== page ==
Viridiana Martinez is tired of hearing how bad life will be for those – like herself – living in the country illegally under the Trump administration.
The 30-year-old immigration activist from Mexico has heard the president-elect’s rhetoric about her homeland sending its worst people to the United States and his plans to deport millions.
She finds the talk disgusting, but she also figures that if Donald Trump’s immigration record is anything like President Barack Obama’s in terms of what politicians will say in order to get elected versus what they actually do once in power, then Trump could turn out pretty good.
“Obama told us the right things, but he did the wrong things,” Martinez said. “In a way, I’m happy that we have an administration that thinks immigrants should be deported – and they’re saying that. They’re not saying something else. They’re not making false promises. I’m glad the cards are on the table and there is not a hidden agenda. Because then we can fight accordingly.”
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For much of the country, the prevailing myth is that Obama is the president who dismantled immigration enforcement. But to Martínez and others, he is the “deporter in chief,” who separated thousands of families, held children in jail-like family detention centers and deported more immigrants than any other president before him.
He also fine-tuned and expanded a “deportation machine” that experts say Trump could tweak just a little bit and kick off a new flood of deportations.
Obama told us the right things, but he did the wrong things.
Viridiana Martinez, Alerta Migratoria NC
Trump and Hillary Clinton made immigration a major part of their campaigns, but it was Trump’s incendiary talk about building a wall to keep immigrants out that sent shock waves through Latino communities. It also raised concern among industries, such as agriculture and construction, that would face daunting labor shortages if Trump deported thousands of their workers.
In Idaho, for example, workers here illegally make up 43 percent of the agricultural workforce, according to the Pew Hispanic Center. In North Carolina, that figure is 40 percent, while 22 percent of the state’s construction industry’s workers are in the U.S. illegally. In California, the breakdown is 35 percent for agriculture and 21 percent for construction. In Texas, it’s 30 percent for the construction industry and 26 percent for farming.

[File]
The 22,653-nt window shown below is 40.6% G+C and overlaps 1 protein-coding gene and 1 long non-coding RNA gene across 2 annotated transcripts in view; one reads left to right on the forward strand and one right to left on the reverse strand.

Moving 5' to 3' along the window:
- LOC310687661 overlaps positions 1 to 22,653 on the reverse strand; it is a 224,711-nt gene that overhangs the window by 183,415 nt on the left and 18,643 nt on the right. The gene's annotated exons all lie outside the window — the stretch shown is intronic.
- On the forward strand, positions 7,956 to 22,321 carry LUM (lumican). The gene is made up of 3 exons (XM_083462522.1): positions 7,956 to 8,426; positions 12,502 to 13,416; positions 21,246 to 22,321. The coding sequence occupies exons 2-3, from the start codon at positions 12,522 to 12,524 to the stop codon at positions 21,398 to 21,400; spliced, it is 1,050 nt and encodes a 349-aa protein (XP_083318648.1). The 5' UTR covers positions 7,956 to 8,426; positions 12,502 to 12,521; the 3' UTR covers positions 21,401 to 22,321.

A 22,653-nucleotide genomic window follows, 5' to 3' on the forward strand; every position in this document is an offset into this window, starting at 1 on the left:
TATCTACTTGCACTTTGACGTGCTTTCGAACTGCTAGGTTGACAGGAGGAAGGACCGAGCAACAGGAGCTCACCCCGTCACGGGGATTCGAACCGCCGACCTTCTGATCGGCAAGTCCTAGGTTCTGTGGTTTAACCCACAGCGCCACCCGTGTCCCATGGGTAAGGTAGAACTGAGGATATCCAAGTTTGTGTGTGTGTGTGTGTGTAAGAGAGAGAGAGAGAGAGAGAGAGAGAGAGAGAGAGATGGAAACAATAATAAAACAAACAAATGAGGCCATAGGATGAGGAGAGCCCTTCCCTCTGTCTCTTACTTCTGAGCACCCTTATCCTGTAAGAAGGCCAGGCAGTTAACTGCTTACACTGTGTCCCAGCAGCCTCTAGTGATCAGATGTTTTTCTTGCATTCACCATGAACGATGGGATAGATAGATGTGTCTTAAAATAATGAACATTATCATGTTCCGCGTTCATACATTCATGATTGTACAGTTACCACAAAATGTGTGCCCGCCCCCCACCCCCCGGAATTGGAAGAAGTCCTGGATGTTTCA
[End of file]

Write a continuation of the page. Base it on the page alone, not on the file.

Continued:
Similar concerns about labor shortages were raised during Obama’s first term, when he appeared to renege on promises to overhaul the immigration laws and instead boosted enforcement. Deportations increased in each of his first four years, peaking at 400,000 in fiscal year 2012.
During Obama’s years in office, the number of Border Patrol agents surpassed 20,000 for the first time. Nearly 700 miles of border fencing were completed.
Immigration enforcement spending rose to new highs. According to the Migration Policy Institute, an independent, nonpartisan research center, the Obama administration spent $154 million on federal immigration enforcement during his presidency in 2016 dollars. The George W. Bush administration spent $103 million, adjusted to 2016 dollars.
The Obama administration has worked to shed the “deporter in chief” label, arguing it couldn’t stop deportations and that it focused on the removal of those who had criminal records or had already been given deportation orders.
Deportations did decline under Obama starting in 2013, after he shifted gears and signed presidential memorandums giving federal agents the discretion to stop the deportation of immigrants for minor offenses. He also deferred the deportations of thousands of young immigrants, like Martinez, who were brought to the United States illegally as children.
It’s patriotically correct to say Obama didn’t deport anyone. It’s just a myth.
Alex Nowrasteh, Cato Institute
But Alex Nowrasteh, an immigration policy analyst at the libertarian Cato Institute, said it wouldn’t be difficult for Trump to get the deportation machine running again and take credit for any success. Trump could repeal those memorandums, adopt a national worker-verification program and reactivate programs like Secure Communities, another initiative expanded under Obama, which linked federal and local law enforcement by identifying immigrants here illegally who’d been arrested and having them deported.
“And boom, Trump can claim total victory,” Nowrasteh said. “He has this machine in place. He will probably just talk about it more, is what he’ll do. Instead of Obama not playing up his role in deportation, he’ll talk about every big deportation raid.”
In some ways, Trump is already starting to sound a bit like Obama on immigration. Instead of deporting all 11 million immigrants here illegally, Trump said he’d focus on those with criminal records. The massive wall he promised may now be just an extension of Obama’s fencing.
It’s not that Martinez isn’t immune to Trump’s toxic language, she says. As a Mexican immigrant, she says she feels the racial tension and understands the concerns many have. She’s heard of cases around her community in Durham, North Carolina, of children being threatened and told demeaning things.
She doesn’t support Trump, but she said people shouldn’t be afraid of him. She hopes the community can unite against him instead of being split between those who want to fight against Obama’s enforcement and those who looked the other way because they feared a worse alternative.
“With the Obama administration, it’s been so hard to expose him and to fight these cases for our people because no one wants to pressure him,” Martinez said. “They’d just say ‘Trump is worse.’ ”